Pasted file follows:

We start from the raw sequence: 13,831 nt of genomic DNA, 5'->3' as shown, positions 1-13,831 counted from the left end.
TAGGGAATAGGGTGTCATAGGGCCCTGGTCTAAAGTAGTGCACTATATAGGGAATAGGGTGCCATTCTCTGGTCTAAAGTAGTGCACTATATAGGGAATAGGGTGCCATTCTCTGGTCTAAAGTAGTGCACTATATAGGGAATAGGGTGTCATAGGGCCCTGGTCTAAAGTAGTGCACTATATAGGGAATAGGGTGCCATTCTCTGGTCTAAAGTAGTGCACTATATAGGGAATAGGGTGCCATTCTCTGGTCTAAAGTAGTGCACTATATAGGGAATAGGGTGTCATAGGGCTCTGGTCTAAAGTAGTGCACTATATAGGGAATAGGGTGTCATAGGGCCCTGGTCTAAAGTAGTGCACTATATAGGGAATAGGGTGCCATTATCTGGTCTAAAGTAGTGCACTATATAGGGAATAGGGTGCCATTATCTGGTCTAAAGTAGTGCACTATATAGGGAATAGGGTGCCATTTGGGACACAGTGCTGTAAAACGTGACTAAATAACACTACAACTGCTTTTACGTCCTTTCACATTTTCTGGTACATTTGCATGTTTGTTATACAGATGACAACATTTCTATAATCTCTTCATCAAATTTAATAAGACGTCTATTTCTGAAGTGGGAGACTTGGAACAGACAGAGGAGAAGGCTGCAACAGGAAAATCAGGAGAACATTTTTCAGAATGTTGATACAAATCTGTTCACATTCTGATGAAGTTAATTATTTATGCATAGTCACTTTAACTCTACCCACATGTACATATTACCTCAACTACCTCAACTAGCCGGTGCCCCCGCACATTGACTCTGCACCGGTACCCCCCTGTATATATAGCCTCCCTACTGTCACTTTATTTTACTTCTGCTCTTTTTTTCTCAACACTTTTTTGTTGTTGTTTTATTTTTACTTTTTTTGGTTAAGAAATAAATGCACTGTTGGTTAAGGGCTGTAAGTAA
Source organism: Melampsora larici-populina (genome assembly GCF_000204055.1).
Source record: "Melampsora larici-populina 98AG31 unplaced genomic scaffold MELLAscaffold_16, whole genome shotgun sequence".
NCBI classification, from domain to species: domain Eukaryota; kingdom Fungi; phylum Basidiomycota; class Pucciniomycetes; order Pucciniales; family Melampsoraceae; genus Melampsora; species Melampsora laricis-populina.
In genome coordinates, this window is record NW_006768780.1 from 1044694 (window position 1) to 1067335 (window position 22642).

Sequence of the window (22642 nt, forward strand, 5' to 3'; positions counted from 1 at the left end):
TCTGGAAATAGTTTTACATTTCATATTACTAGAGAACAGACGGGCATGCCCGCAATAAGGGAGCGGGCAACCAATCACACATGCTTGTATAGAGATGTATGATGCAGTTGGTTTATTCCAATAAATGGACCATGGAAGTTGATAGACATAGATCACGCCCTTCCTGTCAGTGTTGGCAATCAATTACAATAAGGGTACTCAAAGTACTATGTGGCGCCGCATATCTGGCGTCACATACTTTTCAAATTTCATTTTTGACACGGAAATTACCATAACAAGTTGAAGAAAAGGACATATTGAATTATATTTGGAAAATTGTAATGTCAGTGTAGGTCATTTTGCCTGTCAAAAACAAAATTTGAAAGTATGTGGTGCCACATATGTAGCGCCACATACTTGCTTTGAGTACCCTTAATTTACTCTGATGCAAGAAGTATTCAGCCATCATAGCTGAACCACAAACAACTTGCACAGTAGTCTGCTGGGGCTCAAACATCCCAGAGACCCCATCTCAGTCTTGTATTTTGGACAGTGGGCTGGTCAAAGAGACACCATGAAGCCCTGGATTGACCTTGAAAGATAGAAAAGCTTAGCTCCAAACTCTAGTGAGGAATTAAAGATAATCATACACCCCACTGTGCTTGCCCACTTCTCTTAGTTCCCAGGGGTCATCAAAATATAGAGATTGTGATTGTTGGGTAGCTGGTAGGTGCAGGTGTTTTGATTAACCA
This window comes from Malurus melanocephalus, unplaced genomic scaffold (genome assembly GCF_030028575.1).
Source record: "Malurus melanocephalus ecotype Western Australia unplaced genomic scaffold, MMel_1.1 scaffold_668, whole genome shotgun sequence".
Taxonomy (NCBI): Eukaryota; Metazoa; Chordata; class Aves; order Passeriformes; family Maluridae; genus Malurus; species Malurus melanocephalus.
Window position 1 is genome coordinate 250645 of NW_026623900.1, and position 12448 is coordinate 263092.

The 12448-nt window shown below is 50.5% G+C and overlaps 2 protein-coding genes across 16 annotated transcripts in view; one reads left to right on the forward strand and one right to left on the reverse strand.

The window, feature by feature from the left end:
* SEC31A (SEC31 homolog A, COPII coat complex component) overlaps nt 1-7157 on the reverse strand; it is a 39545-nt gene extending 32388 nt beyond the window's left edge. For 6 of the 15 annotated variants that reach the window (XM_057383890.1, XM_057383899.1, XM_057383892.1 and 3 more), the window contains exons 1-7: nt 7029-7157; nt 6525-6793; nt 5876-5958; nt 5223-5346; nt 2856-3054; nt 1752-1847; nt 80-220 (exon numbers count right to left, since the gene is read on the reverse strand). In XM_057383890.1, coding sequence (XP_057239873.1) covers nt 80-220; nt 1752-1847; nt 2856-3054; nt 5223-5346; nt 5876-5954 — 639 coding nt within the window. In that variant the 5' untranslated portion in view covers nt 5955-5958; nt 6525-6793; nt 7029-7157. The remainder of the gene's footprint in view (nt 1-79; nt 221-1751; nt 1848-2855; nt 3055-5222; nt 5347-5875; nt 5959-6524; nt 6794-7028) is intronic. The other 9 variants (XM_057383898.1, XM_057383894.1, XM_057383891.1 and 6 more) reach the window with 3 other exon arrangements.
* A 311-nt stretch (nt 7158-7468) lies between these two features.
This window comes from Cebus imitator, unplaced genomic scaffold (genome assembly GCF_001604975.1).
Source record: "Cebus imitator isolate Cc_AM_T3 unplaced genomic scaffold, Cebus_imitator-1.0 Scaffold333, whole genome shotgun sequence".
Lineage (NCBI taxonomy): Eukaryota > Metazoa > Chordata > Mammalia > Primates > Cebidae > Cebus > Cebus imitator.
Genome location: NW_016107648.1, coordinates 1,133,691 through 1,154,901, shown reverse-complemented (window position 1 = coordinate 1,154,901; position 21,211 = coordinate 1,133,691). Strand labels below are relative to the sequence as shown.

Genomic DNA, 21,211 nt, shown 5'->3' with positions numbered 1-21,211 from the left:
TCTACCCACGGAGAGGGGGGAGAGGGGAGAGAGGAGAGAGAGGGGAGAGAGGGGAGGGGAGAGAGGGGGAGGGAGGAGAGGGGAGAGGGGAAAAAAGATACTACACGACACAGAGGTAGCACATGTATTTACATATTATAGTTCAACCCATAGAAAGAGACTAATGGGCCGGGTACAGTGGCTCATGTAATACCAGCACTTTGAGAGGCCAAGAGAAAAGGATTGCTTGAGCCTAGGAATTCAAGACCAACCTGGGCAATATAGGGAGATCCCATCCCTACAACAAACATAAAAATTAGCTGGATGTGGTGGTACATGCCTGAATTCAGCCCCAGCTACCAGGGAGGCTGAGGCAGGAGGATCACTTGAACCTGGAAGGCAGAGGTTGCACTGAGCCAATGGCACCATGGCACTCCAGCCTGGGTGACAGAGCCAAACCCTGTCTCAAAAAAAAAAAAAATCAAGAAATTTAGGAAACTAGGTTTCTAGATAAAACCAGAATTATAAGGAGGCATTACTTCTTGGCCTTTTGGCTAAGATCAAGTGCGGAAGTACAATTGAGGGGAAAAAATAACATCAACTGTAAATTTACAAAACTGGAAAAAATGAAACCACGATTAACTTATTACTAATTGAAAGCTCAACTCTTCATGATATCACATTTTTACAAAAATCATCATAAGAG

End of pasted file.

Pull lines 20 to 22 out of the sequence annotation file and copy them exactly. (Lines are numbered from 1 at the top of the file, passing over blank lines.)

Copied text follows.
Genome location: NW_016107648.1, coordinates 1,133,691 through 1,154,901, shown reverse-complemented (window position 1 = coordinate 1,154,901; position 21,211 = coordinate 1,133,691). Strand labels below are relative to the sequence as shown.

Genomic DNA, 21,211 nt, shown 5'->3' with positions numbered 1-21,211 from the left:
TCTACCCACGGAGAGGGGGGAGAGGGGAGAGAGGAGAGAGAGGGGAGAGAGGGGAGGGGAGAGAGGGGGAGGGAGGAGAGGGGAGAGGGGAAAAAAGATACTACACGACACAGAGGTAGCACATGTATTTACATATTATAGTTCAACCCATAGAAAGAGACTAATGGGCCGGGTACAGTGGCTCATGTAATACCAGCACTTTGAGAGGCCAAGAGAAAAGGATTGCTTGAGCCTAGGAATTCAAGACCAACCTGGGCAATATAGGGAGATCCCATCCCTACAACAAACATAAAAATTAGCTGGATGTGGTGGTACATGCCTGAATTCAGCCCCAGCTACCAGGGAGGCTGAGGCAGGAGGATCACTTGAACCTGGAAGGCAGAGGTTGCACTGAGCCAATGGCACCATGGCACTCCAGCCTGGGTGACAGAGCCAAACCCTGTCTCAAAAAAAAAAAAAATCAAGAAATTTAGGAAACTAGGTTTCTAGATAAAACCAGAATTATAAGGAGGCATTACTTCTTGGCCTTTTGGCTAAGATCAAGTGCGGAAGTACAATTGAGGGGAAAAAATAACATCAACTGTAAATTTACAAAACTGGAAAAAATGAAACCACGATTAACTTATTACTAATTGAAAGCTCAACTCTTCATGATATCACATTTTTACAAAAATCATCATAAGAG